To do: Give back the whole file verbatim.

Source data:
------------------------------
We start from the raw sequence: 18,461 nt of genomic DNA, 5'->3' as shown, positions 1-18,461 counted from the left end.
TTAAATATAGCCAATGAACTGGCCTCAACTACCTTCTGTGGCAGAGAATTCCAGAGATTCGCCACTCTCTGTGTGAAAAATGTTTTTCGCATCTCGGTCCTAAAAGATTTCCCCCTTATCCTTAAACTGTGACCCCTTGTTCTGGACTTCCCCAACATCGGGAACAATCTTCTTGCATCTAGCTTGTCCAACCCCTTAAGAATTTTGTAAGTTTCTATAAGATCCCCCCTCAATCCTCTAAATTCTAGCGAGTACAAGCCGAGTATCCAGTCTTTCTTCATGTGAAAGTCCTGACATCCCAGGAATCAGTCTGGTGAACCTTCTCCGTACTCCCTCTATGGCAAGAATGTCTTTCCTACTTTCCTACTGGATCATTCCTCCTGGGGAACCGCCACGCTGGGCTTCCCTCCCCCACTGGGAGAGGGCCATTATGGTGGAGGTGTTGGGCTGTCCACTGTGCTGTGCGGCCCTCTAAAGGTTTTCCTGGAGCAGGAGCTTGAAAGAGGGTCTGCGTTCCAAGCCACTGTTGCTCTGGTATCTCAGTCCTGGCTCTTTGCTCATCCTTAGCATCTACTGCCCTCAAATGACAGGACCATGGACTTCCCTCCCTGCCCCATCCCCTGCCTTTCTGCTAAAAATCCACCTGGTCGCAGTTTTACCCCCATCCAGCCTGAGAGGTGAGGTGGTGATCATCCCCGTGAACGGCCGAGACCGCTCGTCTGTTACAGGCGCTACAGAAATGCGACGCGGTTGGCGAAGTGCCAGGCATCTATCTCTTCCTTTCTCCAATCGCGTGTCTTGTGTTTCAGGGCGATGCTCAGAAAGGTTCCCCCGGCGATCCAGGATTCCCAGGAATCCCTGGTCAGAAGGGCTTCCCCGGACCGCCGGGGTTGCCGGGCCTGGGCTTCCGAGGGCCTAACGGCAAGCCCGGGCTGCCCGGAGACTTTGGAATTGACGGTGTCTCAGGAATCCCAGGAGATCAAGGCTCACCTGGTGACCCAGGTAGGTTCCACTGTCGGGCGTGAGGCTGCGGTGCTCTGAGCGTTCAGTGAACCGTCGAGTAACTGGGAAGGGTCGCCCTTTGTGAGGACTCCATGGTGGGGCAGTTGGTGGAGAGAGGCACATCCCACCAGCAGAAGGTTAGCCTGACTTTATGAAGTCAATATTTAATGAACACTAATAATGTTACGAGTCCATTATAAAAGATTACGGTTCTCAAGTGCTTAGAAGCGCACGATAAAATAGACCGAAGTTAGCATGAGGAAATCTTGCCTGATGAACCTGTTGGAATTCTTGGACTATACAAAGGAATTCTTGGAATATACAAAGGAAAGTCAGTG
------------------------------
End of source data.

We start from the raw sequence: 18,461 nt of genomic DNA, 5'->3' as shown, positions 1-18,461 counted from the left end.
TTAAATATAGCCAATGAACTGGCCTCAACTACCTTCTGTGGCAGAGAATTCCAGAGATTCGCCACTCTCTGTGTGAAAAATGTTTTTCGCATCTCGGTCCTAAAAGATTTCCCCCTTATCCTTAAACTGTGACCCCTTGTTCTGGACTTCCCCAACATCGGGAACAATCTTCTTGCATCTAGCTTGTCCAACCCCTTAAGAATTTTGTAAGTTTCTATAAGATCCCCCCTCAATCCTCTAAATTCTAGCGAGTACAAGCCGAGTATCCAGTCTTTCTTCATGTGAAAGTCCTGACATCCCAGGAATCAGTCTGGTGAACCTTCTCCGTACTCCCTCTATGGCAAGAATGTCTTTCCTACTTTCCTACTGGATCATTCCTCCTGGGGAACCGCCACGCTGGGCTTCCCTCCCCCACTGGGAGAGGGCCATTATGGTGGAGGTGTTGGGCTGTCCACTGTGCTGTGCGGCCCTCTAAAGGTTTTCCTGGAGCAGGAGCTTGAAAGAGGGTCTGCGTTCCAAGCCACTGTTGCTCTGGTATCTCAGTCCTGGCTCTTTGCTCATCCTTAGCATCTACTGCCCTCAAATGACAGGACCATGGACTTCCCTCCCTGCCCCATCCCCTGCCTTTCTGCTAAAAATCCACCTGGTCGCAGTTTTACCCCCATCCAGCCTGAGAGGTGAGGTGGTGATCATCCCCGTGAACGGCCGAGACCGCTCGTCTGTTACAGGCGCTACAGAAATGCGACGCGGTTGGCGAAGTGCCAGGCATCTATCTCTTCCTTTCTCCAATCGCGTGTCTTGTGTTTCAGGGCGATGCTCAGAAAGGTTCCCCCGGCGATCCAGGATTCCCAGGAATCCCTGGTCAGAAGGGCTTCCCCGGACCGCCGGGGTTGCCGGGCCTGGGCTTCCGAGGGCCTAACGGCAAGCCCGGGCTGCCCGGAGACTTTGGAATTGACGGTGTCTCAGGAATCCCAGGAGATCAAGGCTCACCTGGTGACCCAGGTAGGTTCCACTGTCGGGCGTGAGGCTGCGGTGCTCTGAGCGTTCAGTGAACCGTCGAGTAACTGGGAAGGGTCGCCCTTTGTGAGGACTCCATGGTGGGGCAGTTGGTGGAGAGAGGCACATCCCACCAGCAGAAGGTTAGCCTGACTTTATGAAGTCAATATTTAATGAACACTAATAATGTTACGAGTCCATTATAAAAGATTACGGTTCTCAAGTGCTTAGAAGCGCACGATAAAATAGACCGAAGTTAGCATGAGGAAATCTTGCCTGATGAACCTGTTGGAATTCTTGGACTATACAAAGGAATTCTTGGAATATACAAAGGAAAGTCAGTG